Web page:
What makes the Battersea power station development worse is the developer’s argument for why there are so few affordable homes, which runs something like this. The bottom is falling out of the luxury homes market because too many are being built, which means developers can no longer afford to build the sort of homes that people actually want. It’s yet another sign of the failure of the housing market to provide what is most needed. But it also highlights the delusion of politicians who still seem to believe that property developers are going to provide the answers to one of the most pressing problems in politics.

A Malaysian consortium acquired the power station in 2012 and initially promised to build 517 affordable units, which then rose to 636. This was pretty meagre, but with four developers having already failed to develop the site, it was enough to satisfy Wandsworth council. By the time I wrote Up In Smoke, this had been reduced back to 565 units – around 15 per cent of the total number of new flats. Now the developers want to build only 386 affordable homes – around 9 per cent of the final residential offering, which includes expensive flats bought by the likes of Sting and Bear Grylls. 

The developers say this is because of escalating costs and the technical challenges of restoring the power station – but it’s also the case that the entire Nine Elms area between Battersea and Vauxhall is experiencing a glut of similar property, which is driving down prices. They want to focus instead on paying for the new Northern Line extension that joins the power station to Kennington. The slashing of affordable housing can be done without need for a new planning application or public consultation by using a “deed of variation”. It also means Mayor Sadiq Khan can’t do much more than write to Wandsworth urging the council to reject the new scheme. There’s little chance of that. Conservative Wandsworth has been committed to a developer-led solution to the power station for three decades and in that time has perfected the art of rolling over, despite several excruciating, and occasionally hilarious, disappointments.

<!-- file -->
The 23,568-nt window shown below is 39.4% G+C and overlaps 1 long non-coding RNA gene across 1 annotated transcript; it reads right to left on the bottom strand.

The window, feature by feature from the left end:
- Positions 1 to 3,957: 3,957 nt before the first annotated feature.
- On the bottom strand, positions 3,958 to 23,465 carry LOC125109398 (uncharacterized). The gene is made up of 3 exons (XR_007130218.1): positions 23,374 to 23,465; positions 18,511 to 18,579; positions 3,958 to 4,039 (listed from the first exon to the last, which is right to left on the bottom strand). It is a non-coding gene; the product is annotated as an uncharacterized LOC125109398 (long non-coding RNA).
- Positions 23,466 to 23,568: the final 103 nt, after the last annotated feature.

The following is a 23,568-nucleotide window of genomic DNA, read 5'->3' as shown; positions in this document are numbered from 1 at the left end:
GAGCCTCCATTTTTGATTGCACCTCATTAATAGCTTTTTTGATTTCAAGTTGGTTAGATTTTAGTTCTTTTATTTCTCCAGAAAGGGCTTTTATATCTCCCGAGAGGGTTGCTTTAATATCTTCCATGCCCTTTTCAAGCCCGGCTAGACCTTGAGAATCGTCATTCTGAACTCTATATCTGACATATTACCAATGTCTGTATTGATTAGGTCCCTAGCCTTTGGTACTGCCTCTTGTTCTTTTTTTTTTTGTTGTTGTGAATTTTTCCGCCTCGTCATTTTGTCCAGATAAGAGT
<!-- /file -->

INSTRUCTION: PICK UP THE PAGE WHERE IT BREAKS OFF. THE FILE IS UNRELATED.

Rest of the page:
The Battersea power station situation also highlights the sophistry developers will use to excuse any decision. When I interviewed Rob Tincknell, the developer’s chief executive, in 2014, he boasted it was the developer’s commitment to paying for the Northern Line extension (NLE) that was allowing the already limited amount of affordable housing to be built in the first place. Without the NLE, he insisted, they would never be able to build this number of affordable units. “The important point to note is that the NLE project allows the development density in the district of Nine Elms to nearly double,” he said. “Therefore, without the NLE the density at Battersea would be about half and even if there was a higher level of affordable, say 30 per cent, it would be a percentage of a lower figure and therefore the city wouldn’t get any more affordable than they do now.”

Now the argument is reversed. Because the developer has to pay for the transport infrastructure, they can’t afford to build as much affordable housing. Smart hey?

It’s not entirely hopeless. Wandsworth may yet reject the plan, while the developers say they hope to restore the missing 250 units at the end of the build.

But I wouldn’t hold your breath.

This is a version of a blog post which originally appeared here.